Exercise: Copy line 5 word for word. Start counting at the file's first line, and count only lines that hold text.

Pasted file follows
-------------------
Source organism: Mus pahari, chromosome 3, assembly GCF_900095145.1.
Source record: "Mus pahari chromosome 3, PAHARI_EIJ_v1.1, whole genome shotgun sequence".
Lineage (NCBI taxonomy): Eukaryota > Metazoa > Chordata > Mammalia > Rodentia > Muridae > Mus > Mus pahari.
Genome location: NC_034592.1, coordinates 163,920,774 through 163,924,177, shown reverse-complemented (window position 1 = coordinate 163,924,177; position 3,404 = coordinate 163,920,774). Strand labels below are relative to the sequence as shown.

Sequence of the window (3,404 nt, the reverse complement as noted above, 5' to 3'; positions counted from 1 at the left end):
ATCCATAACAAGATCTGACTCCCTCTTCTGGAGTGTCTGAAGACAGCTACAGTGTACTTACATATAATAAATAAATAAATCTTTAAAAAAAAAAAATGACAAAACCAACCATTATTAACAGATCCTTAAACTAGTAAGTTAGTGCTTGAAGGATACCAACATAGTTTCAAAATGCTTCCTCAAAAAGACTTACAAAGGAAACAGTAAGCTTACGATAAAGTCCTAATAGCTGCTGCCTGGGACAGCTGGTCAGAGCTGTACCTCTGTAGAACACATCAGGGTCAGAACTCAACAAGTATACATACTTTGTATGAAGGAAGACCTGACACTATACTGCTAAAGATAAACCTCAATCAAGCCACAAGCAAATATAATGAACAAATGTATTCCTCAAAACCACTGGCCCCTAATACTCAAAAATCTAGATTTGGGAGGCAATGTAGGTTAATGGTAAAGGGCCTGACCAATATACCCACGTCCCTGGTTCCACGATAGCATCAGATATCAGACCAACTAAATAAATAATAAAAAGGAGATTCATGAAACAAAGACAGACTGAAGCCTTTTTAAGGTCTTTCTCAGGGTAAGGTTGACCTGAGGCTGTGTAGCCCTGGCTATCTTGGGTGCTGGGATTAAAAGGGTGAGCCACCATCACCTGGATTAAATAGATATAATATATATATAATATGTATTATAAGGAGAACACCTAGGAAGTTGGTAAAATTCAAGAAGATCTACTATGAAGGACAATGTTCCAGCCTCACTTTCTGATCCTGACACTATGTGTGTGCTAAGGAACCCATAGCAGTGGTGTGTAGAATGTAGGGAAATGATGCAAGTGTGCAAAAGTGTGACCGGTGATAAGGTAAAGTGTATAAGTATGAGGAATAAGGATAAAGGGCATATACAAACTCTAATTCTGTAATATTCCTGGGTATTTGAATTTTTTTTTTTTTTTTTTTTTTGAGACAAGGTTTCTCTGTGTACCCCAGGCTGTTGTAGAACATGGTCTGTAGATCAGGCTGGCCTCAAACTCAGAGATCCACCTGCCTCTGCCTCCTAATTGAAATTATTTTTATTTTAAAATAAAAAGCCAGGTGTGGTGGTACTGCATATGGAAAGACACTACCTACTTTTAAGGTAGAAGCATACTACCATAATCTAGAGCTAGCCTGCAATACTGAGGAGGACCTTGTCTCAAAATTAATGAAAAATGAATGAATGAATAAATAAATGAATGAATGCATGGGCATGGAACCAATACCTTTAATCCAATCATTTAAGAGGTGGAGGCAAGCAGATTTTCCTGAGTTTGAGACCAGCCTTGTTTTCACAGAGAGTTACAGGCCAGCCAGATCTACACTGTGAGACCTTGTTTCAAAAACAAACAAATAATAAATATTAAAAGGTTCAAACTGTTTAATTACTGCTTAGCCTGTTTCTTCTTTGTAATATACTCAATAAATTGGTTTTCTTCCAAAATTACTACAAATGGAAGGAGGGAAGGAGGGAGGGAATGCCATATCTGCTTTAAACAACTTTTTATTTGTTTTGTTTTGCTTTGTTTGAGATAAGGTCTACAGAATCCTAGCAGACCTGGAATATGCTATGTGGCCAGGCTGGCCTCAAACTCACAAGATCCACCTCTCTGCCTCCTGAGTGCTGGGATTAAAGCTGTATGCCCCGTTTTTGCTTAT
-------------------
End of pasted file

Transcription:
Sequence of the window (3,404 nt, the reverse complement as noted above, 5' to 3'; positions counted from 1 at the left end):